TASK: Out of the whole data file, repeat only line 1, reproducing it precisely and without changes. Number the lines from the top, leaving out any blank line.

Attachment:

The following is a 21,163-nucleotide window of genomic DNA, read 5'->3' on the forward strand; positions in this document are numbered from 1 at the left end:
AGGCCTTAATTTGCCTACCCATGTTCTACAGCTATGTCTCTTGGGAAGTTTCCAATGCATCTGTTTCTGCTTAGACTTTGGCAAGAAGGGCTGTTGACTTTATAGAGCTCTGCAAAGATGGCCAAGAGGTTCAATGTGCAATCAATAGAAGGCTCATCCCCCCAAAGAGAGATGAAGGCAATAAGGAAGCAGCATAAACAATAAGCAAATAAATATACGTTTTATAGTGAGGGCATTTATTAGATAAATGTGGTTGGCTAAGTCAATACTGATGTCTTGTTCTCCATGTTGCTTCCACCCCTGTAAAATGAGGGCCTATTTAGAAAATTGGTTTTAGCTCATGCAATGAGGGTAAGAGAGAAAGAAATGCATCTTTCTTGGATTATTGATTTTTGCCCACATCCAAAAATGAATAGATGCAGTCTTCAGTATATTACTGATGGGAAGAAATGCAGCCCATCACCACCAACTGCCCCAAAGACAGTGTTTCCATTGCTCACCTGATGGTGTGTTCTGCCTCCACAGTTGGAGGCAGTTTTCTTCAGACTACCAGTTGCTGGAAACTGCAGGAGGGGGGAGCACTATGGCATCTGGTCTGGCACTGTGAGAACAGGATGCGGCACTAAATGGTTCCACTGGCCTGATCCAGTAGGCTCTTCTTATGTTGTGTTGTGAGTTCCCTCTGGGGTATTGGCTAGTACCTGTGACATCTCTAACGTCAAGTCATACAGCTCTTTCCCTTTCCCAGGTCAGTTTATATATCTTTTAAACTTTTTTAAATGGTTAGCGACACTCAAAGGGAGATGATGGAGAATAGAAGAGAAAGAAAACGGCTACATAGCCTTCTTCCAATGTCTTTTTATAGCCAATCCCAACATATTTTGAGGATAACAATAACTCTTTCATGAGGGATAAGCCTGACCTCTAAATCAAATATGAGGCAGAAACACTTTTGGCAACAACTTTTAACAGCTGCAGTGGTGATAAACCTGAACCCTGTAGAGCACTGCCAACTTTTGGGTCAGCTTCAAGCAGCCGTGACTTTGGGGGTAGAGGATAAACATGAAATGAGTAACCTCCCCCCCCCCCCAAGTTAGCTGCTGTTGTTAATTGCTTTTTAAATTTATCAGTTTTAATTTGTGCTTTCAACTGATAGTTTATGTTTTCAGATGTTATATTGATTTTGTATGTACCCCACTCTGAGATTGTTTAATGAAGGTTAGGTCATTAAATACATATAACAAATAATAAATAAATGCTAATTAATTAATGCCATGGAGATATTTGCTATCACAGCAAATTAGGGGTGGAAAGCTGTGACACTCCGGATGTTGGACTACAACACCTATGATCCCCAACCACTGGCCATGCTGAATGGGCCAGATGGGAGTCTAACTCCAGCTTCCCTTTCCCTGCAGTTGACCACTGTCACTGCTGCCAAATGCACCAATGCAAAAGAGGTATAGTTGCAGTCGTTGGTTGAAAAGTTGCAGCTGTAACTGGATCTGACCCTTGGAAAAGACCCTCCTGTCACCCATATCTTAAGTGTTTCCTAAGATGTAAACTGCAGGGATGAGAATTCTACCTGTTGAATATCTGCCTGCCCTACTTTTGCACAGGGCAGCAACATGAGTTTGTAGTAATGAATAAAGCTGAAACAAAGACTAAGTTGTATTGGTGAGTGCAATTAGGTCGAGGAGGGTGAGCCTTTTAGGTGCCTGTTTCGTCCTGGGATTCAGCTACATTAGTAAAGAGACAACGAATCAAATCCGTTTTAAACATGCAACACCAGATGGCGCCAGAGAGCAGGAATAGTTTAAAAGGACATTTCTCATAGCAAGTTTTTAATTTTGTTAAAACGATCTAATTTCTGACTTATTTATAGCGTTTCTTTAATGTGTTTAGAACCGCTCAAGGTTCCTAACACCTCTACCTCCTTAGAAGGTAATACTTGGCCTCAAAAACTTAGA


The following is a 21,163-nucleotide window of genomic DNA, read 5'->3' on the forward strand; positions in this document are numbered from 1 at the left end: